Today is Holy Thursday, or Maundy Thursday, which solemnly celebrates the institution of the Eucharist as the true body and blood of Jesus Christ and the institution of the sacrament of the priesthood.
During the Last Supper, Jesus offers himself as the Passover sacrifice, the sacrificial lamb, and teaches that every ordained priest is to follow the same sacrifice in the exact same way. Christ also bids farewell to his followers and prophesies that one of them will betray him and hand him over to the Roman soldiers.
Around the world, Bishops and priests come together at their local Cathedrals on Holy Thursday morning to celebrate the institution of the priesthood. During the Mass, the bishop blesses the Oil of Chrism that will be used for Baptism, Confirmation, and Anointing of the sick or dying.
At this Mass, the bishop washes the feet of twelve priests to symbolize Christ’s washing of his twelve Apostles, our first bishops and priests.
Later that night, after sundown – because Passover began at sundown- the Holy Thursday Liturgy takes place, marking the end of Lent and the beginning of the sacred "Triduum,” or three, of Holy Week. These days are the three holiest days in the Catholic Church.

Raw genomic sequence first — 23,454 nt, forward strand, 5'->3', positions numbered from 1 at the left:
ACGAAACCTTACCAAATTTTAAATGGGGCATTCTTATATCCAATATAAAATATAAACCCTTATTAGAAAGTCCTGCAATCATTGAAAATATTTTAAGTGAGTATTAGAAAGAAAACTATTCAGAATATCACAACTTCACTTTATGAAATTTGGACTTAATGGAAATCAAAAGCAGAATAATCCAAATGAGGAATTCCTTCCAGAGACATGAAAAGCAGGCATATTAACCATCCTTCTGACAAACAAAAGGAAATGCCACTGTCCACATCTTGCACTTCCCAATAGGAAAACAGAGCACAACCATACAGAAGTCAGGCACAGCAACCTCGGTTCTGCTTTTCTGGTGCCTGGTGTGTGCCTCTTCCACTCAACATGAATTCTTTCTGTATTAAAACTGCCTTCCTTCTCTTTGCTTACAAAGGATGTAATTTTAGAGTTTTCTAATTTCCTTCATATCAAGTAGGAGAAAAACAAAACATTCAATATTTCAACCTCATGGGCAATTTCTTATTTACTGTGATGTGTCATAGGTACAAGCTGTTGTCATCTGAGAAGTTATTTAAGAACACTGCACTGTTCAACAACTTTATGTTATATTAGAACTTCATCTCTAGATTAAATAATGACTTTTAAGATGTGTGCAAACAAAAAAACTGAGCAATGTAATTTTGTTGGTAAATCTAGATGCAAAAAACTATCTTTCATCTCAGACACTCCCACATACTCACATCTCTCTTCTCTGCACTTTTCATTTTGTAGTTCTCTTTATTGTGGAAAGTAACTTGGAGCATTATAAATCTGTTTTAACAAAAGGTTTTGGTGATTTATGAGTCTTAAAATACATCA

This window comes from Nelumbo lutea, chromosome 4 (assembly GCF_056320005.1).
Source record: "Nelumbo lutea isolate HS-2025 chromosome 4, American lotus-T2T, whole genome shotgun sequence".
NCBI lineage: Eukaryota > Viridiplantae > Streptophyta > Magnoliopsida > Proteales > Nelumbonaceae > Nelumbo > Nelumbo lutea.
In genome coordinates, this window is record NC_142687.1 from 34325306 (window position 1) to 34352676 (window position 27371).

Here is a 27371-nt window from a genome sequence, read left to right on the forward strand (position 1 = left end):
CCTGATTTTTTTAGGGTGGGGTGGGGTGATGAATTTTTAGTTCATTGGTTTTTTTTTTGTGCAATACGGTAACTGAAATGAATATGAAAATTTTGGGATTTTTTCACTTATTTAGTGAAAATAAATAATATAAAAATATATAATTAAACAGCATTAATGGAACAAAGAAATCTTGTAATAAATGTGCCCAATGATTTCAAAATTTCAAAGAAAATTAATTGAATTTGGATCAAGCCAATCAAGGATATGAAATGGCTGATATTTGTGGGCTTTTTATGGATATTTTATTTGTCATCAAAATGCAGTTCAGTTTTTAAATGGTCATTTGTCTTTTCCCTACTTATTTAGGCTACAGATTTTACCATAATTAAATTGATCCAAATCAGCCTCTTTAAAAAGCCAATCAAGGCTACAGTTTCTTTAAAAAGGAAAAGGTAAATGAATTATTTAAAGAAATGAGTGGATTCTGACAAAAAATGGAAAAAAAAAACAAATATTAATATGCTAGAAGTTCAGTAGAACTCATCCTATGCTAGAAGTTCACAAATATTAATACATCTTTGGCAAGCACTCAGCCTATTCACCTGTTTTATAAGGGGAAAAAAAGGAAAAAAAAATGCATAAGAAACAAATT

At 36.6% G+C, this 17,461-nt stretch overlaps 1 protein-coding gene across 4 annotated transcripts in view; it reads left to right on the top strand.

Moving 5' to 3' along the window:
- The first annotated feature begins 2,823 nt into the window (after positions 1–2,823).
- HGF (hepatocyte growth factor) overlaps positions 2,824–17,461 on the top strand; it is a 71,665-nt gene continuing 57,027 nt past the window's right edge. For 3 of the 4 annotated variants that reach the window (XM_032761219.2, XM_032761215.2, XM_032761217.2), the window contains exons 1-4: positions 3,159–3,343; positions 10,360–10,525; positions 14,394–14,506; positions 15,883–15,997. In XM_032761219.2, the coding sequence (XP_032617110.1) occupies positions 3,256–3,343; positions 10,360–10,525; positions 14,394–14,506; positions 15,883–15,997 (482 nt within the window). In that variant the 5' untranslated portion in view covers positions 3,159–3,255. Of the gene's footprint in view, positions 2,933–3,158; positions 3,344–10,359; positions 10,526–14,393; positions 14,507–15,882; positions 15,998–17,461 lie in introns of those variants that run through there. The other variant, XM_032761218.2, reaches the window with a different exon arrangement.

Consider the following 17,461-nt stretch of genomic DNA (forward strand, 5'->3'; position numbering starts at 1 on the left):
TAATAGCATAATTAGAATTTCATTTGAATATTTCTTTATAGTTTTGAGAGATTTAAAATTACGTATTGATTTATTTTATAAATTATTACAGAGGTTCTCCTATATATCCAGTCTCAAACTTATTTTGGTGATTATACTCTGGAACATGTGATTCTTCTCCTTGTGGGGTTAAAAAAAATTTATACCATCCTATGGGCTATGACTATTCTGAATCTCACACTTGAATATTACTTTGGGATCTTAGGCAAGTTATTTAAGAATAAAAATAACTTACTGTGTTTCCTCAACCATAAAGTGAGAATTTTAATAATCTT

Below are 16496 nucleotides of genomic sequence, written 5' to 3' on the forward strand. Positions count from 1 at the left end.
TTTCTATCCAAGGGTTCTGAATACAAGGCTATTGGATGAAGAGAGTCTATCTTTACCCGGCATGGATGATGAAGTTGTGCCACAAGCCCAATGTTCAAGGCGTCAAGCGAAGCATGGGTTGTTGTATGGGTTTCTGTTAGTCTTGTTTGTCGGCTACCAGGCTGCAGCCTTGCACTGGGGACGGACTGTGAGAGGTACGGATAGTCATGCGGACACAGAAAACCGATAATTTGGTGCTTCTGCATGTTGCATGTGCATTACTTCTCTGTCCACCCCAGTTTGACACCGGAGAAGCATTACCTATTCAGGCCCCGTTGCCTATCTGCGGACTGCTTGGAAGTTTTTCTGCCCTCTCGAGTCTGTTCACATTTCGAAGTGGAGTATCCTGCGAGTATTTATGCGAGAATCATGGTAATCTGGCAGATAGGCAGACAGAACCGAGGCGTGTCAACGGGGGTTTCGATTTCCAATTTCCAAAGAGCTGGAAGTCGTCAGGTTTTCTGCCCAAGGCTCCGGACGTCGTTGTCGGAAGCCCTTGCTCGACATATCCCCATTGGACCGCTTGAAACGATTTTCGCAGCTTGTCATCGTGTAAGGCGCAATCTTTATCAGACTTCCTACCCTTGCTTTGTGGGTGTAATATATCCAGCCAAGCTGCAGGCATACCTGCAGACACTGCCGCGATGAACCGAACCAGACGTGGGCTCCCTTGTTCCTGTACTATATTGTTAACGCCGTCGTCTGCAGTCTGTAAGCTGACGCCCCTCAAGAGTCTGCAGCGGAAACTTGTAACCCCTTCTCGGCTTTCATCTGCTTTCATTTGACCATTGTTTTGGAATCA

This Mass stresses the importance Jesus puts on the humility of service, and the need for cleansing with water, a symbol of baptism. Also emphasized are the critical importance of the Eucharist and the sacrifice of Christ’s Body, which we now find present in the consecrated Host.
On Holy Thursday the ringing of bells ceases, the altar is stripped after vespers, and the night office is celebrated under the name of Tenebræ.
At the conclusion of the Mass, the faithful are invited to continue Adoration of the Blessed Sacrament throughout the night, just as the disciples were invited to stay up with the Lord during His agony in the garden before His betrayal by Judas.
After Holy Thursday, no Mass will be celebrated again in the Church until the Easter Vigil celebrates and proclaims the Resurrection of the Lord Jesus Christ.
In all the German speaking countries, Slavic nations and in Hungary this day is also known as "Green Thursday." The word is a corruption of the German word grunen (to mourn) to the German word for green (grün). Many people believe they must eat green at today's meal, which is probably derived from from the Jewish Passover meal that included bitter herbs.